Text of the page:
If/When Do The Lakers Slide Into The Eighth Spot In The West?

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I listened to this man, Kurt Rambis, speaking about the Lakers on SportsCenter this afternoon. When he explained what he felt Los Angeles needed to do to make the playoffs, I was kind of confused. When he was talking, he made it seem like there was an incredible and almost insurmountable gap between the Lakers and the eighth spot.

The gap, as we speak, is a game and a half. Mr. Rambis, you’re wrong.

I no longer believe that there is a question in regards to if the Lakers will get into the eighth spot, but when the Lakers will make the move. Will the Lakers stay there? That remains to be seen. But, mark my words, the Lakers will get into the eighth spot in the Western Conference. 

The next question is, who falls? Well, right now, there are three teams that are somewhat within reach. Golden State is currently in the sixth spot and four games ahead of the Lakers. Right now, I am ruling them out. They are 20-7 at home this season behind one of the best, if not the best, home crowds in all of the association. Even better for the Warriors, they play 14 out of their final 20 games at home. How can Los Angeles compete with that? They can’t.

The next team in sight is the Houston Rockets. Houston is the current holder of the seventh spot in the West and two games ahead of the Lakers. There is a possibility that the Lakers could catch the Rockets. If it were to happen, would I be surprised? No.  I don’t see it happening though. First of all, the Rockets are the highest-scoring offense in the NBA. In one season, James Harden has gone from Sixth Man of the Year to superstar in just one year. Chandler Parsons is having a very strong sophomore campaign, scoring 15 points and shooting about 39 percent from beyond the arc and Jeremy Lin is quietly having a solid season, averaging 13 points and six rebounds a game. In addition, Houston is ninth in the league in point differential. Are they better-suited to win a playoff series than the Lakers? Probably not, but they will hold on over the last 19 games.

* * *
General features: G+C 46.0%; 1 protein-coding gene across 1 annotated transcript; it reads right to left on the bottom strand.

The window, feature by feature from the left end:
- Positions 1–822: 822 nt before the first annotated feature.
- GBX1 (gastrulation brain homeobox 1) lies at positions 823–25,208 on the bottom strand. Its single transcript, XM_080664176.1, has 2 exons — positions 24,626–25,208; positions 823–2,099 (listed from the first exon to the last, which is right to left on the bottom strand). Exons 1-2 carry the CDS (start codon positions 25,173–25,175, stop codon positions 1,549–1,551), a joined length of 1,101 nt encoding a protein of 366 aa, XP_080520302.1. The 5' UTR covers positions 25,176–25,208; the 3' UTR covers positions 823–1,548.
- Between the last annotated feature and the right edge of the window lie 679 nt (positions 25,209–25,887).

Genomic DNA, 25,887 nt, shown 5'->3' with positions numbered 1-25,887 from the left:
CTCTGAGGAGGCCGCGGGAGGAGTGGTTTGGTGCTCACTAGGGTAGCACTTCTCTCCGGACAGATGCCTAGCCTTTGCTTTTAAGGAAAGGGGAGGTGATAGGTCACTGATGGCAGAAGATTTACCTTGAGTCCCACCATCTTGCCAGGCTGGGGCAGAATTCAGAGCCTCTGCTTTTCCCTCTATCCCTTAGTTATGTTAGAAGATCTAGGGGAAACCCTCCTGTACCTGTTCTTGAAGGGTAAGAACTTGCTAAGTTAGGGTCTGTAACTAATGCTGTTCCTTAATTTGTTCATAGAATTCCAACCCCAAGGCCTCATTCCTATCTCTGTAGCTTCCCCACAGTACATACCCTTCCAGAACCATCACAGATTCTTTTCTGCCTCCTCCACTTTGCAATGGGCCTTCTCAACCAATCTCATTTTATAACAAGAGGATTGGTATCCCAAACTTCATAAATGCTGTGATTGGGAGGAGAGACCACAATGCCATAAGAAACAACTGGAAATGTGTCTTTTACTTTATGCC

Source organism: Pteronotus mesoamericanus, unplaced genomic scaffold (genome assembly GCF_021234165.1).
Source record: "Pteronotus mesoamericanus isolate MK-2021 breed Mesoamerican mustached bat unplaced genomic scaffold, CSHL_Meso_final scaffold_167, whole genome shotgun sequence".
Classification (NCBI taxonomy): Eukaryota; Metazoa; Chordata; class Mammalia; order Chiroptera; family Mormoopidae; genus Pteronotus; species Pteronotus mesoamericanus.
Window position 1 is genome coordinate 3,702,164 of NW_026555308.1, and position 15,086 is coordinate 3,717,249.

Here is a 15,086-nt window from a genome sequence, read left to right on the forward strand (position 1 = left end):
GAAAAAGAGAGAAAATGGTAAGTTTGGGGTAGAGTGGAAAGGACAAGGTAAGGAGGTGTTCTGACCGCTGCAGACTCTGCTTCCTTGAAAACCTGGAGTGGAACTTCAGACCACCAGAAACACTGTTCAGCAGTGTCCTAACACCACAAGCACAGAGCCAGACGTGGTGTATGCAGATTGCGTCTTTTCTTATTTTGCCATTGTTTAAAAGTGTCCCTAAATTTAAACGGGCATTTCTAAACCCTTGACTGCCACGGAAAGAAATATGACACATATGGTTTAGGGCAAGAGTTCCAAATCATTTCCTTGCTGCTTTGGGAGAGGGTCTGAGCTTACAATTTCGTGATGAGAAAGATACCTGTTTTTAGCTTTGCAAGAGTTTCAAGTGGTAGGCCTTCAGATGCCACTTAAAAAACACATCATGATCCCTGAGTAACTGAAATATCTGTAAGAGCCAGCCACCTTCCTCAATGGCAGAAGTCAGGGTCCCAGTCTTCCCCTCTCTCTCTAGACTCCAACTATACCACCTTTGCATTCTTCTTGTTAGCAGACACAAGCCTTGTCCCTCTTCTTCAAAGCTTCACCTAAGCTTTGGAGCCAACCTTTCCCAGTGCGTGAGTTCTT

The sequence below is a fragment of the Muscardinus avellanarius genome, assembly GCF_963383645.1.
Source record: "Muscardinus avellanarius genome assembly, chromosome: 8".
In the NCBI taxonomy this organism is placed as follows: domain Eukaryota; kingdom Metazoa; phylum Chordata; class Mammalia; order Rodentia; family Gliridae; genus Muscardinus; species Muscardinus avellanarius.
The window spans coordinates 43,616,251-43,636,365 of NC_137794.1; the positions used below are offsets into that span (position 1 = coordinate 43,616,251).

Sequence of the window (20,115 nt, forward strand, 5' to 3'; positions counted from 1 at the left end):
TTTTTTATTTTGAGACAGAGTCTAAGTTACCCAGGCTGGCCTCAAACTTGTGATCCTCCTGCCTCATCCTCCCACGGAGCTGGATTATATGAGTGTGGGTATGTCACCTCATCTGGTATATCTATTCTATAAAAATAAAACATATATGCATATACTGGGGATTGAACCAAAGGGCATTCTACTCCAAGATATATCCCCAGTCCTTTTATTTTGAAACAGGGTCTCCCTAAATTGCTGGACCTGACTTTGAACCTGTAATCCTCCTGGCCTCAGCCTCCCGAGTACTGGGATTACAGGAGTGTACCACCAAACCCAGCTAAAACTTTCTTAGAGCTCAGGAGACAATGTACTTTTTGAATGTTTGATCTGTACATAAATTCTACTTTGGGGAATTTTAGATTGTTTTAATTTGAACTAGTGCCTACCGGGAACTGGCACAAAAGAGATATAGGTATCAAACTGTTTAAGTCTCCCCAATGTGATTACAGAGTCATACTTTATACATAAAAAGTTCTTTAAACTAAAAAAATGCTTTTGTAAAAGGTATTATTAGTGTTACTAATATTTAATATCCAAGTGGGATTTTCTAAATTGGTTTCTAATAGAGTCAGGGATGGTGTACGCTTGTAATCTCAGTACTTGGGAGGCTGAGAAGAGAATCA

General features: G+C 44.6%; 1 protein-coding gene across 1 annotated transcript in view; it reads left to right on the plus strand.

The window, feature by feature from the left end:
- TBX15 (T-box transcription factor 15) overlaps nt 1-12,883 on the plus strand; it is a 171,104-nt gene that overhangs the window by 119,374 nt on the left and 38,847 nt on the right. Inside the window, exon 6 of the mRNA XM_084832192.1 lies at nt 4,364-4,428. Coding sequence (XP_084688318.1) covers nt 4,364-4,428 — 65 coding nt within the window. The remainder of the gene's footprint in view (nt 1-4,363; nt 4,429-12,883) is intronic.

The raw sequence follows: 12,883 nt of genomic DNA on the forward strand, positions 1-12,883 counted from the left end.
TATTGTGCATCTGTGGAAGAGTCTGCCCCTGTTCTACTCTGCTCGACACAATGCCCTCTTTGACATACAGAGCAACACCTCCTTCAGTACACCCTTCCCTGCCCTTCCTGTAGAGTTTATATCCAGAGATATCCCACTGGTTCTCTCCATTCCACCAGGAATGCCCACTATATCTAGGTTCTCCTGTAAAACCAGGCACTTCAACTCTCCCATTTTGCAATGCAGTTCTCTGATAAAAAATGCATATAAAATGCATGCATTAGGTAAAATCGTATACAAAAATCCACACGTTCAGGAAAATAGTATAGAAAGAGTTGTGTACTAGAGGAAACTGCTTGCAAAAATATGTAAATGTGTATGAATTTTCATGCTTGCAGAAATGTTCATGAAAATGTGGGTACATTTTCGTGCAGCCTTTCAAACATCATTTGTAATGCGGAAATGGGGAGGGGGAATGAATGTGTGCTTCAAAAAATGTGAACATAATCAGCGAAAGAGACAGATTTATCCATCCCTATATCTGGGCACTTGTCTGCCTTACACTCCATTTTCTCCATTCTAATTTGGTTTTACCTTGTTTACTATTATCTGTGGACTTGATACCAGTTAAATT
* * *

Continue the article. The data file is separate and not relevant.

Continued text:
That leaves one team, the eighth seed, the Utah Jazz. This, to me, seems like the team most likely to falter down the stretch. Over their last 10 games, Utah is just 5-5, losing to teams like Sacramento, Milwaukee and Cleveland in the process. Over the Lakers’ last 10 games, Los Angeles is 7-3. So, in the last 10 games, the Lakers gained two games. In theory, The Lakers will have the lead in the next 10 games. I am going to be a little bit more ambitious though. Kurt Rambis says that the Lakers will need to scratch and claw to get in, but I believe that the Lakers sneak into that eighth spot in the next five games. Here’s each team’s schedule over the next five games:

Utah: @ Chicago, @ NY Knicks, vs. Detroit, @ Oklahoma City, vs. Memphis. My Prediction: 1-4 after five games, 33-34 overall.

Los Angeles: vs. Toronto, vs. Chicago, @ Orlando, @ Atlanta, @ Indiana. My Prediction: 3-2 after five games, 34-33 overall.

The way I see it, Utah only beats Detroit in that rough stretch of games. Los Angeles takes care of Toronto, Orlando and Atlanta and finishes their next five games two games better than Utah. So, I think that Rambis will be surprised to see that in just eight days, the Lakers will have a one game lead over the Jazz in the West.  

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Lakers Lose in Oklahoma City